The lawsuit in federal court is similar to one filed in state court by the American Civil Liberties Union of Mississippi and the Mississippi Center for Justice, which was also brought against Watson.

The state court lawsuit says Mississippi’s absentee voting law is confusing and could be applied inconsistently during the pandemic. A judge issued a statewide declaration Sept. 2 that would allow people to vote absentee if they have health conditions that could put them in extra danger because of COVID-19. The Mississippi Supreme Court reversed that decision Sept. 18, ruling that: "Having a preexisting condition that puts a voter at a higher risk does not automatically create a temporary disability for absentee-voting purposes."

Mississippi Coronavirus Cases

Data is updated nightly.

Cases: 333180

Reported Deaths: 7502
CountyCasesDeaths
DeSoto22901279
Hinds22780438
Harrison19569326
Rankin14851287
Jackson14342251
Madison10692227
Lee10437179
Jones8746169
Forrest8210157
Lauderdale7561243
Lowndes6790150
Lamar669688
Lafayette6459124
Washington5516139
Pearl River4915149
Bolivar4909134
Oktibbeha478498
Panola4723112
Marshall4654106
Warren4640127
Pontotoc440473
Monroe4255137
Union425379
Neshoba4182180
Lincoln4098115
Hancock405088
Leflore3565125
Pike3530112
Tate349588
Alcorn343974
Sunflower343093
Adams333387
Scott331775
Yazoo331173
Simpson314890
Copiah313867
Itawamba310180
Coahoma308785
Tippah298868
Prentiss292963
Covington282483
Marion279580
Leake278475
Wayne270743
Grenada266388
George261651
Newton256664
Tishomingo236869
Winston235584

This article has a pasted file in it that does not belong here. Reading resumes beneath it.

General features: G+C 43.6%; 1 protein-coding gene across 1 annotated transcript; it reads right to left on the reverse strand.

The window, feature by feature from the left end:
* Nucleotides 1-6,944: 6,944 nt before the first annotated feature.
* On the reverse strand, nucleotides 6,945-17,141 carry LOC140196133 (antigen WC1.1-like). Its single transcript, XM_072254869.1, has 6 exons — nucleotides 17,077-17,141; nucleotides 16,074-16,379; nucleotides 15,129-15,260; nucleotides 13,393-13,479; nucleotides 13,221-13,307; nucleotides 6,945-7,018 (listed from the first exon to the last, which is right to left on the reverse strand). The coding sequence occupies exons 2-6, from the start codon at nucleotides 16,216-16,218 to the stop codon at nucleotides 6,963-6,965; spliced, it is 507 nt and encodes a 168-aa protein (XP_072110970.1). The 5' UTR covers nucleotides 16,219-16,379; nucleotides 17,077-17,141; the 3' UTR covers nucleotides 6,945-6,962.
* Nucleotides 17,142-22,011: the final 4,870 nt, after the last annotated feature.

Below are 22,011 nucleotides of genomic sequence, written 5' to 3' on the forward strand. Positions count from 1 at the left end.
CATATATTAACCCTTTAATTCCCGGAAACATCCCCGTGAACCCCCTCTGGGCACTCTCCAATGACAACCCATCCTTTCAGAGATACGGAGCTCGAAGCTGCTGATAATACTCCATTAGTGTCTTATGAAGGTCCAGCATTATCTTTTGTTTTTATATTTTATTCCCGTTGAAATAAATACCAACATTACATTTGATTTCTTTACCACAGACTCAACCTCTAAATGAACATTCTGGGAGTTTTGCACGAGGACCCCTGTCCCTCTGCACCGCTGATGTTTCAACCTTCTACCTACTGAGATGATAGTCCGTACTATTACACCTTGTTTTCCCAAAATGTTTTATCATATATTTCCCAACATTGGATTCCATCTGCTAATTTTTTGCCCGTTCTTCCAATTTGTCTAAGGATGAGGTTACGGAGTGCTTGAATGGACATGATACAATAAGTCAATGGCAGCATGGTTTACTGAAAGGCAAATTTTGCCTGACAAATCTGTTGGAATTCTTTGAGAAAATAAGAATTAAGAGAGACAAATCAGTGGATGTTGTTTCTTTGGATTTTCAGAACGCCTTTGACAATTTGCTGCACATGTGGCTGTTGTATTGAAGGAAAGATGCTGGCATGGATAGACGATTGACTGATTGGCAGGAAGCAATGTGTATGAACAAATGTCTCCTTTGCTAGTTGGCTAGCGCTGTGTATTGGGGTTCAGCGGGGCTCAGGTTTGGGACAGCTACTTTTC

Jasper226148
Attala220873
Chickasaw216360
Stone210237
Holmes195674
Clay192254
Clarke182080
Tallahatchie181742
Calhoun177532
Smith175935
Yalobusha169440
Walthall141548
Lawrence137726
Greene135734
Amite132843
Noxubee131635
Perry131038
Montgomery130944
Carroll124531
Webster117532
Jefferson Davis113334
Tunica111127
Benton104625
Claiborne104331
Kemper100729
Humphreys99133
Franklin85923
Quitman83519
Choctaw81319
Wilkinson74632
Jefferson69728
Sharkey51518
Issaquena1696
Unassigned00

Alabama Coronavirus Cases

Cases: 570667

Reported Deaths: 11483
CountyCasesDeaths
Jefferson834821584
Mobile45819855
Madison36785532
Tuscaloosa26757465
Shelby26612255
Montgomery25739624
Baldwin23810325
Lee16801181
Calhoun15130332
Morgan14941289
Etowah14662368
Marshall12806235
Houston11515292
Elmore10654217
St. Clair10521251
Limestone10472158
Cullman10257204
Lauderdale9991253
DeKalb9298191
Talladega8739187
Walker7594286
Autauga7419113
Jackson7269117
Blount7184139
Colbert6583142
Coffee6045131
Dale5326117
Russell465842
Chilton4645117
Covington4579125
Franklin444381
Tallapoosa4379157
Escambia420082
Chambers3852125
Dallas3688163
Clarke364462
Marion3380106
Pike324879
Lawrence3192101
Winston291072
Bibb280165
Geneva271583
Marengo258567
Barbour243461
Pickens239162
Butler236172
Hale231878
Fayette224564
Henry205145
Randolph194944
Cherokee193948
Monroe192141
Washington177139
Macon167552
Crenshaw164458
Clay162559
Cleburne159145
Lamar149538
Lowndes144354
Wilcox129231
Bullock125642
Conecuh118130
Coosa116029
Perry109928
Sumter108032
Greene97836
Choctaw63825